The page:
Utility and Comparative Efficacy of Recombinant Allergens Versus Allergen Extract

Hardik D. Patel, Jeffrey M. Chambliss, Meera R. Gupta

Research output: Contribution to journalReview articlepeer-review

5 Scopus citations


Allergy immunotherapy (AIT) is the only disease-modifying therapy for the treatment of allergic diseases. Although its efficacy and utility are well-established, the potential for serious adverse events, cumbersome and lengthy treatment protocols, and variability of natural allergen preparations have limited its widespread application. Recent advances in recombinant technology have opened new avenues for the development of AIT vaccines. The purpose of this review is to highlight recent evidence on the use of novel recombinant vaccines and review the mechanisms, efficacy, safety, and limitations of AIT. Emerging evidence suggests that recombinant vaccines may provide a viable treatment alternative that improves on the limitations of natural extract therapy while maintaining efficacy.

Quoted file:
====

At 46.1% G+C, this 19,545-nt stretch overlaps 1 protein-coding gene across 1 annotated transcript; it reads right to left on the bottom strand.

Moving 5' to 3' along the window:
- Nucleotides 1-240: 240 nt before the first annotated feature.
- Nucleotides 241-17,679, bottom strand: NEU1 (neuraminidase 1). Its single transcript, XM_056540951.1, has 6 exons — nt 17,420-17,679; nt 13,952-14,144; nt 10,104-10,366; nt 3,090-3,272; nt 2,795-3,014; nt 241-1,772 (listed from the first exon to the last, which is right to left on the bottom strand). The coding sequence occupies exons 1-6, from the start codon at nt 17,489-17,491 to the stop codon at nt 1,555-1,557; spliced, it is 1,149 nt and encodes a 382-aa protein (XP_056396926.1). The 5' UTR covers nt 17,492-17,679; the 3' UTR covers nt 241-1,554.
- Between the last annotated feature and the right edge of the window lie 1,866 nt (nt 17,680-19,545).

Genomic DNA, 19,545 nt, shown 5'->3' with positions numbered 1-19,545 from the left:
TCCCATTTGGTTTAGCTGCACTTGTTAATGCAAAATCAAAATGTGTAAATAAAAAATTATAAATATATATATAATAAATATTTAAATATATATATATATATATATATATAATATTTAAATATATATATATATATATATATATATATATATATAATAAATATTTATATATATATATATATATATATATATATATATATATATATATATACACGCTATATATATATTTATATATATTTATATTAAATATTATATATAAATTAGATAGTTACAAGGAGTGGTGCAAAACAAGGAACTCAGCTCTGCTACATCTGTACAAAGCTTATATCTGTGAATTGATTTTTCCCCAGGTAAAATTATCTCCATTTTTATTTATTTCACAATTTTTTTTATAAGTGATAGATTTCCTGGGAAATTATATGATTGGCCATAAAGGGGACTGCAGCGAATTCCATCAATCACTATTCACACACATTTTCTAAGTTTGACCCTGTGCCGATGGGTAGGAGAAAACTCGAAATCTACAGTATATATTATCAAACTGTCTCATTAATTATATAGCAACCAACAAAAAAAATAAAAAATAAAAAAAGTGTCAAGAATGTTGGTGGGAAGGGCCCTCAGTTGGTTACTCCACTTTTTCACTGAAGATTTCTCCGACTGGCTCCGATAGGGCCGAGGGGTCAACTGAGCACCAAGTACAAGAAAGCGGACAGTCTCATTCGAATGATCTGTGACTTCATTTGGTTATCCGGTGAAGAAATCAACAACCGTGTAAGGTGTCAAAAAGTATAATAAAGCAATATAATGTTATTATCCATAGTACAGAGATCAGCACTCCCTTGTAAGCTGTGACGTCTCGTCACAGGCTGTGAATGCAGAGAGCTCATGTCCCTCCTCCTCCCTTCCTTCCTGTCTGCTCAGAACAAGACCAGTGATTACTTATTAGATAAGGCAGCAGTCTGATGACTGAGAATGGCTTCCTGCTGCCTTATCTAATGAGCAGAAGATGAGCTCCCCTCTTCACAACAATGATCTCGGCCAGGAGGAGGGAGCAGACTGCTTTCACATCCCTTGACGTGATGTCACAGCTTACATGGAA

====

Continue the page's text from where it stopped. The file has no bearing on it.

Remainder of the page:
Original languageEnglish (US)
Article number63
JournalCurrent Allergy and Asthma Reports
Issue number9
StatePublished - Sep 1 2017


  • Adverse effects of immunotherapy
  • Allergy immunotherapy
  • Carrier-bound B cell epitopes
  • Hypoallergenic vaccines
  • Mechanisms of allergen immunotherapy
  • Mechanisms of recombinant allergy immunotherapy
  • Recombinant allergy vaccines
  • T cell epitope therapy

ASJC Scopus subject areas

  • Immunology and Allergy
  • Immunology
  • Pulmonary and Respiratory Medicine


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